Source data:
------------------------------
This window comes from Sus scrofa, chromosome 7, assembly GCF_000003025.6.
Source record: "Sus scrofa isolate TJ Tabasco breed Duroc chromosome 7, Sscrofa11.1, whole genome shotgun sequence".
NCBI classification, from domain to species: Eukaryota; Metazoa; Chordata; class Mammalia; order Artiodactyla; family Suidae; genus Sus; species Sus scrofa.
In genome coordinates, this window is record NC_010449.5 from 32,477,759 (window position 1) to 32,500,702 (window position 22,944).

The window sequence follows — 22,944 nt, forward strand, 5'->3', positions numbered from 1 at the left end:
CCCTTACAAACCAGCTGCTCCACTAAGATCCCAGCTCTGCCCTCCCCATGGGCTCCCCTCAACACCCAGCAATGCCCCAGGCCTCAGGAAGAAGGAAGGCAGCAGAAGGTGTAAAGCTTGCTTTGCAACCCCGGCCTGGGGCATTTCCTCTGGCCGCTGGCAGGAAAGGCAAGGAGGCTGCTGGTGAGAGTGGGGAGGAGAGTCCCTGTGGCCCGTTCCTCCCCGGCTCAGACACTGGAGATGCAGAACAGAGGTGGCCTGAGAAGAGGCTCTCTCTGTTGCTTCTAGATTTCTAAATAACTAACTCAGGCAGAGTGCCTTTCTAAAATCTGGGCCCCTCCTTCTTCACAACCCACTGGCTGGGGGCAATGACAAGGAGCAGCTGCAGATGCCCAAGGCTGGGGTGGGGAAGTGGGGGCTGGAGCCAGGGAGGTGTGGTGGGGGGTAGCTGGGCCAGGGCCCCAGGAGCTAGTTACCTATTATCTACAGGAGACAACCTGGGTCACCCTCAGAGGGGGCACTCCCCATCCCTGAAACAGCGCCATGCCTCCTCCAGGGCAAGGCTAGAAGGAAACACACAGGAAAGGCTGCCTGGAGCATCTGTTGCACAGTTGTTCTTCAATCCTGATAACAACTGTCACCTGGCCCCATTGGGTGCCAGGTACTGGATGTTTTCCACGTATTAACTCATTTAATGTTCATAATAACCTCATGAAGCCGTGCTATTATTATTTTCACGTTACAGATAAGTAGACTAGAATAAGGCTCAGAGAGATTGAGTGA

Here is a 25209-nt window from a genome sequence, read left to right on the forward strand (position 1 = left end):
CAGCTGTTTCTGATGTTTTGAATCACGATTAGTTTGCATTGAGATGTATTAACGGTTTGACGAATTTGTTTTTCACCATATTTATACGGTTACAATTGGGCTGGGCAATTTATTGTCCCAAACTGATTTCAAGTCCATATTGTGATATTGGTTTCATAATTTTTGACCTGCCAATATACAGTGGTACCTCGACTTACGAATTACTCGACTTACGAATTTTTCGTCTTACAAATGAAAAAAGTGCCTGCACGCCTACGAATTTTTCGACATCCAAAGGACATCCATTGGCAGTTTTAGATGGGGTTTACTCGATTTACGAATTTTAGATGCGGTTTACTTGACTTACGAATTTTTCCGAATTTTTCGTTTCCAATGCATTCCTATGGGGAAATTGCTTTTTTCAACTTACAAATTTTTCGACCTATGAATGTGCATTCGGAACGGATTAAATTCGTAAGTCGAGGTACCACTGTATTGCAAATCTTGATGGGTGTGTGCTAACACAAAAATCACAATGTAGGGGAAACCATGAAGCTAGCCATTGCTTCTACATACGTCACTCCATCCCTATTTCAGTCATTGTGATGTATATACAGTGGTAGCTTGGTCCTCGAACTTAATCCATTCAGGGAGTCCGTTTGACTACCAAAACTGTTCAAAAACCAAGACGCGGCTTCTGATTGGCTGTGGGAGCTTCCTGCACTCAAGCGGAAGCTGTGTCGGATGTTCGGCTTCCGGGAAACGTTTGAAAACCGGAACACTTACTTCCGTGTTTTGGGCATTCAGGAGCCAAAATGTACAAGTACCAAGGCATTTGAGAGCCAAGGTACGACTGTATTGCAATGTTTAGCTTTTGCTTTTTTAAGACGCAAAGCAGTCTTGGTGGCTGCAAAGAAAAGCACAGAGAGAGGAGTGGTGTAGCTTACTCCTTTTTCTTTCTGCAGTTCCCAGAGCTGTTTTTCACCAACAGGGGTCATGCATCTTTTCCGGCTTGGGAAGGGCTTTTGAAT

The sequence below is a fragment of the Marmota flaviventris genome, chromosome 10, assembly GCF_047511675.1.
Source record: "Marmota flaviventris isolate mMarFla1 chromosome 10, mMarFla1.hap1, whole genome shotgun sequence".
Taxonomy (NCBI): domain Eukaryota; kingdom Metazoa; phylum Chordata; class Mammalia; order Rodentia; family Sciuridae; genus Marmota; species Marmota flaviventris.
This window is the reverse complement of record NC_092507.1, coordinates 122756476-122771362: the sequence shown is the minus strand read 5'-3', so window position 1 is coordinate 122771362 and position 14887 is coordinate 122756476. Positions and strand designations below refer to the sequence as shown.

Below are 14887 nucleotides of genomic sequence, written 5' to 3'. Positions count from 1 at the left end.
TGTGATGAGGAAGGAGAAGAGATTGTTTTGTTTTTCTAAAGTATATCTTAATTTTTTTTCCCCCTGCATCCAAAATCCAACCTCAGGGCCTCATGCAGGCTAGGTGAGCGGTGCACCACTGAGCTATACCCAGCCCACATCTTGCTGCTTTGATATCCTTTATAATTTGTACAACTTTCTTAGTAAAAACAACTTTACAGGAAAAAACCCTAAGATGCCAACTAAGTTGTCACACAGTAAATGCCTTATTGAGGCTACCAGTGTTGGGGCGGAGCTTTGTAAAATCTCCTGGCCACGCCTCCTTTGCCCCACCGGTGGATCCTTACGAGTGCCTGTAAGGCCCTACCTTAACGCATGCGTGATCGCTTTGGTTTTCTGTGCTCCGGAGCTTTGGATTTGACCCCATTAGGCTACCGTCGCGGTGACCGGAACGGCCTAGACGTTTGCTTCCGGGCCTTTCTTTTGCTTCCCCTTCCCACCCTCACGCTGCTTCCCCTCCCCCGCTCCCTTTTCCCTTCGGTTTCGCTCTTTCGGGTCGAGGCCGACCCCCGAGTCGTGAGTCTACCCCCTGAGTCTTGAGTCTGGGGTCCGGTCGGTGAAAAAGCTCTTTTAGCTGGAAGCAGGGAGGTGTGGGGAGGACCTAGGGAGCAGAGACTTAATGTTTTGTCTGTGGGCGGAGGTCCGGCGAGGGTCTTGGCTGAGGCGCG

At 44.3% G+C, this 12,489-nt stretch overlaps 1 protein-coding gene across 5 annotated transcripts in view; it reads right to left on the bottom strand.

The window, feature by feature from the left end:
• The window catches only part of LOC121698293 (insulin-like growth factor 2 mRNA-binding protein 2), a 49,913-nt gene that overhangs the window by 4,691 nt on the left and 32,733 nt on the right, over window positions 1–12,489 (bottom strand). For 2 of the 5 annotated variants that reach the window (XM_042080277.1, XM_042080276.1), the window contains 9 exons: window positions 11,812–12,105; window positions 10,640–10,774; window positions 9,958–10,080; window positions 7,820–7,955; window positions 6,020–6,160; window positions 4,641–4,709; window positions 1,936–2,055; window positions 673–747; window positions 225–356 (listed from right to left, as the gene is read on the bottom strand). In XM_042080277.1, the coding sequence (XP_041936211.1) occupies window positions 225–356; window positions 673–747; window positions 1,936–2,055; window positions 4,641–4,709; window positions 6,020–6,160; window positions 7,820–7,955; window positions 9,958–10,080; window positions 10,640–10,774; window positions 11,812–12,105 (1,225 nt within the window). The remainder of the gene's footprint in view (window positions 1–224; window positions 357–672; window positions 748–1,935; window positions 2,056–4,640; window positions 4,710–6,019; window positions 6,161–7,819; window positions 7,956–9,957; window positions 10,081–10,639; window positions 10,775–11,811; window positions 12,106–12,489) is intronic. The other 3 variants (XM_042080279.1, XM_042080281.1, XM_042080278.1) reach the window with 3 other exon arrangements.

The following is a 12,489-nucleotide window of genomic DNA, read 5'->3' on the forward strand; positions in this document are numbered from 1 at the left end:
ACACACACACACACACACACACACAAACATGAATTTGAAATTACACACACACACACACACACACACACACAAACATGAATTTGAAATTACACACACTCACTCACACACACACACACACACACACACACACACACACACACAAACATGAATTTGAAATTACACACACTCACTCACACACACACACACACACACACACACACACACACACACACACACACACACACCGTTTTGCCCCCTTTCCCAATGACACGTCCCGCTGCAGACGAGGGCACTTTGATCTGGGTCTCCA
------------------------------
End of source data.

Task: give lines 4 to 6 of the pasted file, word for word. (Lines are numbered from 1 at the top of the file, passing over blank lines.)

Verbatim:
In genome coordinates, this window is record NC_010449.5 from 32,477,759 (window position 1) to 32,500,702 (window position 22,944).

The window sequence follows — 22,944 nt, forward strand, 5'->3', positions numbered from 1 at the left end:
CCCTTACAAACCAGCTGCTCCACTAAGATCCCAGCTCTGCCCTCCCCATGGGCTCCCCTCAACACCCAGCAATGCCCCAGGCCTCAGGAAGAAGGAAGGCAGCAGAAGGTGTAAAGCTTGCTTTGCAACCCCGGCCTGGGGCATTTCCTCTGGCCGCTGGCAGGAAAGGCAAGGAGGCTGCTGGTGAGAGTGGGGAGGAGAGTCCCTGTGGCCCGTTCCTCCCCGGCTCAGACACTGGAGATGCAGAACAGAGGTGGCCTGAGAAGAGGCTCTCTCTGTTGCTTCTAGATTTCTAAATAACTAACTCAGGCAGAGTGCCTTTCTAAAATCTGGGCCCCTCCTTCTTCACAACCCACTGGCTGGGGGCAATGACAAGGAGCAGCTGCAGATGCCCAAGGCTGGGGTGGGGAAGTGGGGGCTGGAGCCAGGGAGGTGTGGTGGGGGGTAGCTGGGCCAGGGCCCCAGGAGCTAGTTACCTATTATCTACAGGAGACAACCTGGGTCACCCTCAGAGGGGGCACTCCCCATCCCTGAAACAGCGCCATGCCTCCTCCAGGGCAAGGCTAGAAGGAAACACACAGGAAAGGCTGCCTGGAGCATCTGTTGCACAGTTGTTCTTCAATCCTGATAACAACTGTCACCTGGCCCCATTGGGTGCCAGGTACTGGATGTTTTCCACGTATTAACTCATTTAATGTTCATAATAACCTCATGAAGCCGTGCTATTATTATTTTCACGTTACAGATAAGTAGACTAGAATAAGGCTCAGAGAGATTGAGTGA